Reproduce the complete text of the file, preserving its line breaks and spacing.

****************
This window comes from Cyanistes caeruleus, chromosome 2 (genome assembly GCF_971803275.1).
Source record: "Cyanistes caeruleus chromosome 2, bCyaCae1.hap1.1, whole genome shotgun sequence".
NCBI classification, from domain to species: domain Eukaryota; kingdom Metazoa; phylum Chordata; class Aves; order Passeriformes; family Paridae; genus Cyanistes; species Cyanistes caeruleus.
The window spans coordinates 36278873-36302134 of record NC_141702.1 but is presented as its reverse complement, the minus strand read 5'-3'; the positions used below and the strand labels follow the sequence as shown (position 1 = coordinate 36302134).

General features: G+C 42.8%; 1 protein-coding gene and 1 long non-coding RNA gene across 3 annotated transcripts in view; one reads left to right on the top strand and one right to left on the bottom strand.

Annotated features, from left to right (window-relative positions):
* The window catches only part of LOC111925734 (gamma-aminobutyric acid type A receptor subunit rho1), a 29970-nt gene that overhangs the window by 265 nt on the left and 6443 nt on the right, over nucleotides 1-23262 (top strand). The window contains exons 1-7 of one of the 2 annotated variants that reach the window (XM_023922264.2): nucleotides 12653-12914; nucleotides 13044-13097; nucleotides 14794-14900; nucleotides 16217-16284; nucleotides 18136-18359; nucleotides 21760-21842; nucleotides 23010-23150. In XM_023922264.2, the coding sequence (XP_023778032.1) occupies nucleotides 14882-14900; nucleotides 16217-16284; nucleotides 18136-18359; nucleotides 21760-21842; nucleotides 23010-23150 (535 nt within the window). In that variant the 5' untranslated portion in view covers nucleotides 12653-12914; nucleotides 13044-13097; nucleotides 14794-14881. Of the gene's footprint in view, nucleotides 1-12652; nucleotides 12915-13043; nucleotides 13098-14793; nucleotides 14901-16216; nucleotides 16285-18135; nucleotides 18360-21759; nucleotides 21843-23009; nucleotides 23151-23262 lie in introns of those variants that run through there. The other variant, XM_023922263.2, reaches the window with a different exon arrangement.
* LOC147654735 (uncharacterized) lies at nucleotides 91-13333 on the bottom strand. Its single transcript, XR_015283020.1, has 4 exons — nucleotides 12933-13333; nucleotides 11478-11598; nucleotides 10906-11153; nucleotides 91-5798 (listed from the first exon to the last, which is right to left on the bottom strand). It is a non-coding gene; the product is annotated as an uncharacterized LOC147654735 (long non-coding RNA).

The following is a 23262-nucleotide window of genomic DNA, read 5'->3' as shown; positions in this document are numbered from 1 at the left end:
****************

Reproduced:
This window comes from Cyanistes caeruleus, chromosome 2 (genome assembly GCF_971803275.1).
Source record: "Cyanistes caeruleus chromosome 2, bCyaCae1.hap1.1, whole genome shotgun sequence".
NCBI classification, from domain to species: domain Eukaryota; kingdom Metazoa; phylum Chordata; class Aves; order Passeriformes; family Paridae; genus Cyanistes; species Cyanistes caeruleus.
The window spans coordinates 36278873-36302134 of record NC_141702.1 but is presented as its reverse complement, the minus strand read 5'-3'; the positions used below and the strand labels follow the sequence as shown (position 1 = coordinate 36302134).

General features: G+C 42.8%; 1 protein-coding gene and 1 long non-coding RNA gene across 3 annotated transcripts in view; one reads left to right on the top strand and one right to left on the bottom strand.

Annotated features, from left to right (window-relative positions):
* The window catches only part of LOC111925734 (gamma-aminobutyric acid type A receptor subunit rho1), a 29970-nt gene that overhangs the window by 265 nt on the left and 6443 nt on the right, over nucleotides 1-23262 (top strand). The window contains exons 1-7 of one of the 2 annotated variants that reach the window (XM_023922264.2): nucleotides 12653-12914; nucleotides 13044-13097; nucleotides 14794-14900; nucleotides 16217-16284; nucleotides 18136-18359; nucleotides 21760-21842; nucleotides 23010-23150. In XM_023922264.2, the coding sequence (XP_023778032.1) occupies nucleotides 14882-14900; nucleotides 16217-16284; nucleotides 18136-18359; nucleotides 21760-21842; nucleotides 23010-23150 (535 nt within the window). In that variant the 5' untranslated portion in view covers nucleotides 12653-12914; nucleotides 13044-13097; nucleotides 14794-14881. Of the gene's footprint in view, nucleotides 1-12652; nucleotides 12915-13043; nucleotides 13098-14793; nucleotides 14901-16216; nucleotides 16285-18135; nucleotides 18360-21759; nucleotides 21843-23009; nucleotides 23151-23262 lie in introns of those variants that run through there. The other variant, XM_023922263.2, reaches the window with a different exon arrangement.
* LOC147654735 (uncharacterized) lies at nucleotides 91-13333 on the bottom strand. Its single transcript, XR_015283020.1, has 4 exons — nucleotides 12933-13333; nucleotides 11478-11598; nucleotides 10906-11153; nucleotides 91-5798 (listed from the first exon to the last, which is right to left on the bottom strand). It is a non-coding gene; the product is annotated as an uncharacterized LOC147654735 (long non-coding RNA).

The following is a 23262-nucleotide window of genomic DNA, read 5'->3' as shown; positions in this document are numbered from 1 at the left end: